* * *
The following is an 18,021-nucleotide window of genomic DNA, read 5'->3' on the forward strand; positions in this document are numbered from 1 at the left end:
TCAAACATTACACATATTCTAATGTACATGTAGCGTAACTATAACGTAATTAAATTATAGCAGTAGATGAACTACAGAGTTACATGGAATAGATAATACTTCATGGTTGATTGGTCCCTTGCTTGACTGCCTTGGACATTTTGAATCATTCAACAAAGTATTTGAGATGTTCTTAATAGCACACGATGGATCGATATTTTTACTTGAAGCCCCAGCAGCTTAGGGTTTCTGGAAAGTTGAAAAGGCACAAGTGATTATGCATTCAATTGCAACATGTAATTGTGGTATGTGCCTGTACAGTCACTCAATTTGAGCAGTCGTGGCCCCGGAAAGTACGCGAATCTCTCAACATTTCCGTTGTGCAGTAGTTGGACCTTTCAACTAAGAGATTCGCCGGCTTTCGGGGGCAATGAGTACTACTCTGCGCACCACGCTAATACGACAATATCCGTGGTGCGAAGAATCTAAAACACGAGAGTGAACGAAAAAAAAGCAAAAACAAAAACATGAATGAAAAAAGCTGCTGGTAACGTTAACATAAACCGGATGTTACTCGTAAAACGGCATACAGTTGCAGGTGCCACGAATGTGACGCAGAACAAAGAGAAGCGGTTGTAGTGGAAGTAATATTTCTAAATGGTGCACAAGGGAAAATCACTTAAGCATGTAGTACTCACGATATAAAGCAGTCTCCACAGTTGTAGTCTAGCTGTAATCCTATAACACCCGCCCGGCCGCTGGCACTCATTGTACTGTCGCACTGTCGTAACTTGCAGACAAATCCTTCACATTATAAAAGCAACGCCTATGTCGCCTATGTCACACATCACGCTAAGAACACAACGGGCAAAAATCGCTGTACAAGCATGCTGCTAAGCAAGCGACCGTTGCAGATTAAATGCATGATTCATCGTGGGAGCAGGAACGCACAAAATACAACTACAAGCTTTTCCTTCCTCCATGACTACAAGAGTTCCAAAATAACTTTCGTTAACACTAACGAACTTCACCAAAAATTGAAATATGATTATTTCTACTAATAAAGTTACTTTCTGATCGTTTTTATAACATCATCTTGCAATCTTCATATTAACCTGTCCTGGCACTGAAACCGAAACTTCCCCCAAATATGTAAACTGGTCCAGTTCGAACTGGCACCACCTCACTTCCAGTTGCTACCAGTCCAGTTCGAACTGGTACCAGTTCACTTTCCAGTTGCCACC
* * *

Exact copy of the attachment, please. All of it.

The following is an 18,021-nucleotide window of genomic DNA, read 5'->3' on the forward strand; positions in this document are numbered from 1 at the left end:
TCAAACATTACACATATTCTAATGTACATGTAGCGTAACTATAACGTAATTAAATTATAGCAGTAGATGAACTACAGAGTTACATGGAATAGATAATACTTCATGGTTGATTGGTCCCTTGCTTGACTGCCTTGGACATTTTGAATCATTCAACAAAGTATTTGAGATGTTCTTAATAGCACACGATGGATCGATATTTTTACTTGAAGCCCCAGCAGCTTAGGGTTTCTGGAAAGTTGAAAAGGCACAAGTGATTATGCATTCAATTGCAACATGTAATTGTGGTATGTGCCTGTACAGTCACTCAATTTGAGCAGTCGTGGCCCCGGAAAGTACGCGAATCTCTCAACATTTCCGTTGTGCAGTAGTTGGACCTTTCAACTAAGAGATTCGCCGGCTTTCGGGGGCAATGAGTACTACTCTGCGCACCACGCTAATACGACAATATCCGTGGTGCGAAGAATCTAAAACACGAGAGTGAACGAAAAAAAAGCAAAAACAAAAACATGAATGAAAAAAGCTGCTGGTAACGTTAACATAAACCGGATGTTACTCGTAAAACGGCATACAGTTGCAGGTGCCACGAATGTGACGCAGAACAAAGAGAAGCGGTTGTAGTGGAAGTAATATTTCTAAATGGTGCACAAGGGAAAATCACTTAAGCATGTAGTACTCACGATATAAAGCAGTCTCCACAGTTGTAGTCTAGCTGTAATCCTATAACACCCGCCCGGCCGCTGGCACTCATTGTACTGTCGCACTGTCGTAACTTGCAGACAAATCCTTCACATTATAAAAGCAACGCCTATGTCGCCTATGTCACACATCACGCTAAGAACACAACGGGCAAAAATCGCTGTACAAGCATGCTGCTAAGCAAGCGACCGTTGCAGATTAAATGCATGATTCATCGTGGGAGCAGGAACGCACAAAATACAACTACAAGCTTTTCCTTCCTCCATGACTACAAGAGTTCCAAAATAACTTTCGTTAACACTAACGAACTTCACCAAAAATTGAAATATGATTATTTCTACTAATAAAGTTACTTTCTGATCGTTTTTATAACATCATCTTGCAATCTTCATATTAACCTGTCCTGGCACTGAAACCGAAACTTCCCCCAAATATGTAAACTGGTCCAGTTCGAACTGGCACCACCTCACTTCCAGTTGCTACCAGTCCAGTTCGAACTGGTACCAGTTCACTTTCCAGTTGCCACC